Profits and turnover up for acquisitive Macfarlane Group

By Hannah Jordan, Thursday 23 February 2017

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Packaging firm Macfarlane has reported increasing group sales and profits in its 2016 year-end preliminary results, despite a slow start to the year in some areas.

peter-atkinson-hi-res-copy

Atkinson: "We have a clear strategy and a demonstrable track record"

Group pre-tax profits were up, for the seventh consecutive year, by 15.4% to £7.8m (2015: £6.8m) while turnover increased to £179.8m (2015: £169.1m).

Despite a tough start to the year, which chief executive Peter Atkinson put down to weak demand and a delayed start to its new business programme, the group’s packaging distribution division finished the year with a 9% increase in sales to £155.9m (2015: £143m), while operating profit grew by 16% to £7.8m (2015: £6.7m). The division, which accounts for 80% of group sales, achieved 1% organic growth in H1 but finished H2 at well above 3.5% as the e-commerce effect started to kick in.

“The division had a really strong end to 2016 and this has continued into the first few weeks of 2017. Q4 was better than expected, we’re very pleased with that, and e-commerce came through very strongly particularly in the final months,” explained Atkinson.

“The trend for us as consumers to buy more and more online continues to grow and that will continue to grow over the next 5-7 years. This means a greater need for protective packaging, which is a benefit to Macfarlane as we position ourselves in that space.”

Results for the division were also boosted by the acquisitive group’s latest additions: Colton Packaging Teeside, Glasgow-based Edward McNeil and Leicester-bsed Nelsons, the first two of which are fully integrated into Macfarlane’s business while the latter is still treated as a standalone business until it exits its earn-out period.

Sales within the group’s manufacturing operations, which comprises its labels and its specialist packaging design and manufacture businesses, fared less well, however, with sales down 9% to £23.9m (2015: £26.1m) and a slight drop in operating profit to £900,000 (2015: £1m).

The poor performance was largely put down to a reorganisation of the labels division to shift focus from self-adhesive to re-sealable labels.

“The greater added-value product is the re-sealable range as the self-adhesive has become a bit too commoditised,” said Atkinson.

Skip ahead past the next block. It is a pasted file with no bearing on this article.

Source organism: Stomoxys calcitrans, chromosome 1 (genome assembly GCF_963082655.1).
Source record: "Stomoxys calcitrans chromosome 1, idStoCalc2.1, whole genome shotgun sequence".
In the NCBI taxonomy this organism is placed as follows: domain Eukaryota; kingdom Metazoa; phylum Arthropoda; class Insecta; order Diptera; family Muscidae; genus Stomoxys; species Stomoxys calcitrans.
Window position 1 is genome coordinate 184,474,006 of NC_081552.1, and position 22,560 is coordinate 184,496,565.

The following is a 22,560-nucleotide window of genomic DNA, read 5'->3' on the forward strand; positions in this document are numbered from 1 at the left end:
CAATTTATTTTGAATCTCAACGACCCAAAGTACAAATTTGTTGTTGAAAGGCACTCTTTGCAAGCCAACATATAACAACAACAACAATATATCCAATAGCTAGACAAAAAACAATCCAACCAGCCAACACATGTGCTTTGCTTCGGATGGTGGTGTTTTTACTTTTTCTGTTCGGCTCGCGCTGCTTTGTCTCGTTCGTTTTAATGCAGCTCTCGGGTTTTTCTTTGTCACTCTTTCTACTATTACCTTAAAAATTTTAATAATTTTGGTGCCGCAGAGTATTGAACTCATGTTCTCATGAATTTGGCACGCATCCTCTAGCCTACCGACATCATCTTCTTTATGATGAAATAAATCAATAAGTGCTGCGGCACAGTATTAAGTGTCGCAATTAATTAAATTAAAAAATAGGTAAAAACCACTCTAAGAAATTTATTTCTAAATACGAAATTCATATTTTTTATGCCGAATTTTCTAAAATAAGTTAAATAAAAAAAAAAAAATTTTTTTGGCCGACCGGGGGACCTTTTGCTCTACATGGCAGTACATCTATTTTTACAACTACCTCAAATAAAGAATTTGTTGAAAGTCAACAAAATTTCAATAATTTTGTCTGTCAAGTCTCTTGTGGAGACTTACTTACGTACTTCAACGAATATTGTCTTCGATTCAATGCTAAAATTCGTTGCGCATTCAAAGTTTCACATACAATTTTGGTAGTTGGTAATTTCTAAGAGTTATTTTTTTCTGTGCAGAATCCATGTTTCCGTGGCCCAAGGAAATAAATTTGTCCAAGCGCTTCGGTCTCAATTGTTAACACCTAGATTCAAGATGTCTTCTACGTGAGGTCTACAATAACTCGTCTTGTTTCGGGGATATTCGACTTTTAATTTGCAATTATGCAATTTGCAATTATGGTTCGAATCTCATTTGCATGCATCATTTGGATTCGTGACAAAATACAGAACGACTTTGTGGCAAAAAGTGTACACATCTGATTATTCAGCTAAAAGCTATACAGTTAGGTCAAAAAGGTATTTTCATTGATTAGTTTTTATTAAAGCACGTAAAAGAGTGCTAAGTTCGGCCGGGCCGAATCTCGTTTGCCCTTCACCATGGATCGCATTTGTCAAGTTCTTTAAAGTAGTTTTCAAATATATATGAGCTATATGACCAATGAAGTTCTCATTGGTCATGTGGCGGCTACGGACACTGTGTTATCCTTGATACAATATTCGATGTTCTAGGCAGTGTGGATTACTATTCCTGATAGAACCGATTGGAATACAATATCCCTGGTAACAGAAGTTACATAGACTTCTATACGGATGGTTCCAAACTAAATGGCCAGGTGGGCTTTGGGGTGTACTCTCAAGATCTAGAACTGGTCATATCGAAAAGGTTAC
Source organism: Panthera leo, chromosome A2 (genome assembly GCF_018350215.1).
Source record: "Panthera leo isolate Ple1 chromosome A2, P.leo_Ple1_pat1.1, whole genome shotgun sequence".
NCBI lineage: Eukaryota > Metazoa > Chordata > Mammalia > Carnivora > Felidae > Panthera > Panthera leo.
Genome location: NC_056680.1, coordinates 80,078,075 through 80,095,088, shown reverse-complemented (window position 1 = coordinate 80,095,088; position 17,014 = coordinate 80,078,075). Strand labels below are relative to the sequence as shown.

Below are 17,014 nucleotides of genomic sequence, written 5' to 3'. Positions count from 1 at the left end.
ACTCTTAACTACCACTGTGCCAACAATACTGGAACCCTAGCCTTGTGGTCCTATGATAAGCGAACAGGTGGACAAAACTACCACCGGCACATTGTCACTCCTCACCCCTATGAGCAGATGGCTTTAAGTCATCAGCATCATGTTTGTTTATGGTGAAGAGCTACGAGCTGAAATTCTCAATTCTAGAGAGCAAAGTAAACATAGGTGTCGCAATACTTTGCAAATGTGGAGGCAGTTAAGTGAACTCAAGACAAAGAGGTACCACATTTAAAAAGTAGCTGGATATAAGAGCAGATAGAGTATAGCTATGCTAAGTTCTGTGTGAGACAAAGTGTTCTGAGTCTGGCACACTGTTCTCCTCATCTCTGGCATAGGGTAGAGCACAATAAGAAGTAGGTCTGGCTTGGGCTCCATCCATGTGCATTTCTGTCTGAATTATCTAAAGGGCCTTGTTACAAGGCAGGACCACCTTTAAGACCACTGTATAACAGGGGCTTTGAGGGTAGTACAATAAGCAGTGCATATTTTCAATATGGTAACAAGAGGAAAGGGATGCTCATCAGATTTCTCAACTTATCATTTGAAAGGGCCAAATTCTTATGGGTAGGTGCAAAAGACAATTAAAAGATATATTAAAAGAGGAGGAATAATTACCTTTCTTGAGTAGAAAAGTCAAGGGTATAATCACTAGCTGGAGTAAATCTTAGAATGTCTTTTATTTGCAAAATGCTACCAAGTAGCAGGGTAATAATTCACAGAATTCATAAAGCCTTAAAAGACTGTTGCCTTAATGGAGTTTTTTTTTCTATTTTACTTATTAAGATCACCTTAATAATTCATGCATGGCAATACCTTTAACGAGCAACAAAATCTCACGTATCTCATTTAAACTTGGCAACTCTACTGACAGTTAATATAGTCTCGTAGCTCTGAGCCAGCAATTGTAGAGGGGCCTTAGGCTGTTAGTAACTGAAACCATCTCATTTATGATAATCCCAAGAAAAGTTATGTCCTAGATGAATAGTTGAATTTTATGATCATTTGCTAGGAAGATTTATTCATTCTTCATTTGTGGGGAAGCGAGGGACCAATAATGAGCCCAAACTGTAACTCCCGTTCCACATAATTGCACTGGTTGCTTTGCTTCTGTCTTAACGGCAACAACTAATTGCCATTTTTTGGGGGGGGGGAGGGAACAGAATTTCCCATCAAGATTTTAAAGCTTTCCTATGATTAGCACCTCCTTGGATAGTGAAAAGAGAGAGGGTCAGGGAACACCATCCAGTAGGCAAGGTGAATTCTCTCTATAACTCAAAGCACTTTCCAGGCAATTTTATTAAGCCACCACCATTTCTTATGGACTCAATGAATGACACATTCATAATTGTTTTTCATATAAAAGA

“Restructuring the labels division to add more weight to re-sealable labels has incurred a 13% sales reduction but our profits have gone up by 40% so we are seeing real results in the division. Making the switch has seen lower sales but higher quality and improved profitability and as we have now rebalanced the portfolio the objective is to start growing those sales that are more profitable to us,” he added.

The group’s pension deficit increased in 2016 by £3m to £14.5m, due to a fall in gilt yields, but finance director John Love explained that had Macfarlane’s not taken earlier precautions, the increase could have been worse.

“It is a reasonable-sized deficit relative to Macfarlane’s market cap,” he stated. “A few years ago we matched the investment profile against the liability profile, which reduces the volatility in the deficit, and this benefitted us in 2016 despite there being an increase in deficit. It would have been a lot worse had we not taken those steps a few years ago.”

The company pays £2.5m-£3m per year into the scheme with the intention of trying to eliminate it over the next 10 years, Love said. “It is not an immediate cause for concern,” he added.

Commenting on the group’s acquisition strategy Love said it’s latest three acquisitions were “doing well”.

“Every business we’ve acquired over the last two to three years has achieved a maximum earn-out, which is good for the company because it means we got what we thought we were buying and in some cases have done far better than expected. It encourages us to do quite a few more.”

Love said the group hoped to make one or two more acquisitions in 2017, although not within the first quarter. Potential targets were high-quality firms with a turnover of between £3m and £12m, possibly with slightly different product ranges. One strategy was to look at gaps in Macfarlane’s geographical coverage, the most notable of which was Kent and the South East, Love said.  

"We focus on high-quality companies and spend a lot of time in due diligence and making sure we are all comfortable with each other. Going into 2017 we have a strong pipeline of acquisition opportunities that we are looking at,” he said.

Looking ahead to 2017, Atkinson said: “We exited strongly in 2016 and 2017 has started well. We have a clear strategy and a demonstrable track record of delivering that with a resulting positive performance, which we anticipate will continue.”

Macfarlane Group share price was down 1.75p, on yesterday’s close, at 65p at the time of writing (52 week high: 69.35p, low: 52p).

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